See the post at Miller’s Instagram profile.
Electric Pittsburgh Steelers receiver Antonio Brown has become one of the biggest stars in the NFL. His physical skills are nearly unmatched—so it's no wonder he spends plenty of time in the gym, staying in shape using medicine ball workouts, side planks, back squats, dumbbell workouts, lunges, on-field agility drills, and band workouts.
“You've got to take care of your body—you’ve got to make those commitments to get in the gym, and make sure you make those commitments to working out and staying strong,” Brown told Men’s Fitness during the 2016 season. “I try to keep my in-season workouts as intense as the offseason, making sure my feet are in shape, and make sure I'm still getting the same lifts.”
See the post at Miller’s Instagram profile.
No one in the NFL likes hitting the gym more than James Harrison. And no one in the NFL likes posting about his work in the gym more than James Harrison.
Harrison works out obsessively and loves hitting big lifts and crushing big weight in the gym. Whether it’s dumbbell workouts with 110lb weights, hitting the bench press with chains on the barbell, squatting with massive weight, doing med ball slams, kettlebell swings, or hip thrusts with huge amounts of weight on the barbell, Harrison is always ready to get in the gym.
The New Orleans Saints running back spent his offseason using boxing to get himself ready for the 2017 season. Ingram worked out with Florida-based trainer Tony Villani and his crew at XPE Sports Academy and he looks ripped and ready to hit the field.
Transitioning from a quarterback to a wide receiver takes work—and that’s why Terrelle Pryor got himself a nice new contract from the Washington Redskins. The former Ohio State star has taken to social media to show off his workouts, including late night core training, agility drills, band workouts, dumbbell step ups, bent over rows, yoga, stability ball drills, and sand workouts.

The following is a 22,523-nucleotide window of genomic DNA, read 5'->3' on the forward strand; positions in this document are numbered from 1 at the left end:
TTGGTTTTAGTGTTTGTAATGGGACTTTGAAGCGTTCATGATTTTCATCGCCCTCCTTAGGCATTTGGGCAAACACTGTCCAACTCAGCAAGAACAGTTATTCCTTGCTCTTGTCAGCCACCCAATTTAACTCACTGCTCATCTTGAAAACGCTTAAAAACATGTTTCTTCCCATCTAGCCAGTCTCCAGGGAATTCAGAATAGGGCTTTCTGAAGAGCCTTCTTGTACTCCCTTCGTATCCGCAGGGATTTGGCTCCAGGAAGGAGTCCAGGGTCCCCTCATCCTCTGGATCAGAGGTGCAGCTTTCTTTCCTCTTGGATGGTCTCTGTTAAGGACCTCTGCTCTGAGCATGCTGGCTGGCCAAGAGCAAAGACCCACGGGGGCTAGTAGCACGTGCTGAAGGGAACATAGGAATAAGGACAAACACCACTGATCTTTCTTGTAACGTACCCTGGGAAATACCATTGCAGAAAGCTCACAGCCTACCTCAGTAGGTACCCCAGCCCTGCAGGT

As a young receiver, Sterling Shepard learned all he could during his rookie season from veterans like Odell Beckham Jr. and Victor Cruz. The lessons worked: Shepard ranked second in the NFL among rookies in receptions, receiving yards, and touchdown catches, and now he’s looking for more. Shepard uses single-leg squats, Kaiser machine workouts, on-field agility drills, and strength training in his workouts.
“I feel good about where my strength is, but I want to get faster, more explosive for next season,” Shepard told Men’s Fitness. “I’ve been doing a lot of speed work on the treadmill, strengthening my smaller muscles. I want to build on my first season and continue to get faster and stronger.”
New York Giants star Landon Collins is one of the hardest hitters in the NFL—along with these other 12 ferocious dudes—and it's due to the hard work he does in the gym. Here Collins does a sled pull workout and builds up his strength for the 2017 season.
Check out the video at Collins' Instagram profile.
The Jaguars wideout had a down season in 2016 while missing five games, and it looks like he’s using that as motivation as he prepares for 2017. Hurns has teased his workouts on Instagram, including med ball workouts, strength training, and agility drills.